When you think of a leprechaun, the first notion that comes to the modern mind might be the tiny green man on the Lucky Charms cereal box. Or perhaps the star of cult horror film Leprechaun in the Hood. But this mythical miniature man, one of the most well-recognized symbols of Ireland, actually has quite a storied history.
A leprechaun is a diminutive fairy, a supernatural creature about whom tales were passed down within the rich history of Irish oral storytelling. Many European countries have fairy lore, but according to A Treasury of Irish Folklore, the Emerald Isle is unique because “the fairy powers in Ireland have been endowed with names and personalities – they are not a nameless commonality.” Irish folklore described leprechauns as crotchety, solitary, yet mischievous creatures. They were said to be shoemakers who socked away their profits in pots at the end of rainbows, or scattered them around in mountains, forests, or rocks.
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According to Katharine Briggs’ An Encyclopedia of Fairies, though the leprechaun now represents a generalized Irish fairy, this figure may be an amalgam of several individual fairies who have been conflated over time. W.B. Yeats, in Irish Fairy and Folk Tales, describes three fairies: the lepracaun, cluricaun, and far darrig, and indeed the latter two seem to have vanished from the popular lexicon.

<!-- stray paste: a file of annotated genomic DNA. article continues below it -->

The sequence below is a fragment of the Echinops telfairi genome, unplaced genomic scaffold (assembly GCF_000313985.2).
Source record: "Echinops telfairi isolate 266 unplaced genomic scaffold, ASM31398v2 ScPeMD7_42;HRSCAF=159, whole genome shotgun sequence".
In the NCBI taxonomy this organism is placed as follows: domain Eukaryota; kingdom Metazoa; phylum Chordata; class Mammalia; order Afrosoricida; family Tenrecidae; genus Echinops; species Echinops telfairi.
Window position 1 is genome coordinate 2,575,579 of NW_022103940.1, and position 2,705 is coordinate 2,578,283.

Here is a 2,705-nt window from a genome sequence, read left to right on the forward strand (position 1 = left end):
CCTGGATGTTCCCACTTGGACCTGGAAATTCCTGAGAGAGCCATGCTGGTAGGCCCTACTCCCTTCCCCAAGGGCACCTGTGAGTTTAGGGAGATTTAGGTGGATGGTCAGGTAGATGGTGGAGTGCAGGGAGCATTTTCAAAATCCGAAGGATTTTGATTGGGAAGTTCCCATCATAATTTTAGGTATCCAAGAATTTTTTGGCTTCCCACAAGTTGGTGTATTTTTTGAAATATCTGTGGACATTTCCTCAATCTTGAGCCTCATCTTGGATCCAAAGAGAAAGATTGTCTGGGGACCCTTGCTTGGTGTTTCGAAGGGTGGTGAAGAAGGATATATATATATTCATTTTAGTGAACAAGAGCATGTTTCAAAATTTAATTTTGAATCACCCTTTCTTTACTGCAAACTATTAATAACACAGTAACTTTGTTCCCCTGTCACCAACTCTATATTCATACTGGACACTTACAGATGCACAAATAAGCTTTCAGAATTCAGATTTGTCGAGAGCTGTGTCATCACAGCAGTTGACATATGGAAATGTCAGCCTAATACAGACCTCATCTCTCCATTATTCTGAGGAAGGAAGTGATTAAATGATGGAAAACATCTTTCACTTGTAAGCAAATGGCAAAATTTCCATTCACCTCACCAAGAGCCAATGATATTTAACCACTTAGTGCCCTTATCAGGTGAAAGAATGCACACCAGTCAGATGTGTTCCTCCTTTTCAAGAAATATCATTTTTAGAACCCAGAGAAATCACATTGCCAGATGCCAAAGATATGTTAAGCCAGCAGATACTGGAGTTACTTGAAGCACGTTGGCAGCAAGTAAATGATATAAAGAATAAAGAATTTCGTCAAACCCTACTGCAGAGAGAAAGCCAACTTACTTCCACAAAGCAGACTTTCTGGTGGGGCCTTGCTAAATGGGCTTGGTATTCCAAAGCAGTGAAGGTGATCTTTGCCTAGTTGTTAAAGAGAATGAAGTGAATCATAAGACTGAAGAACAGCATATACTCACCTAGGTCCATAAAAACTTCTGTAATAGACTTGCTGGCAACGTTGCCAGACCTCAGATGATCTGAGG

Leprechauns originally were said to wear red, and it has been theorized that after green began to be associated with everything Irish in the 20th century, the color of his garments transformed. But there may also be another explanation for the sartorial choice: green helps the little men to blend into the grass and the leaves as a sort of camouflage.
This small fairy is often elusive, his presence only marked by a faint hammering sound. William Allingham’s poem “The Lepracaun,” describes man’s particular fascination with this fairy as essentially driven by greed: “Get him in sight, hold him tight, and you’re a made man.” Of course, his pots of gold provide plenty of motivation for men to seek him out, though usually the human who tries to capture a leprechaun is foiled in the end, made to look away by some invented distraction while the leprechaun escapes. But aside from the treasure he holds, spotting a leprechaun is also considered good luck…so listen just a bit more closely while you’re hoisting a pint of Guinness this St. Patrick’s Day.
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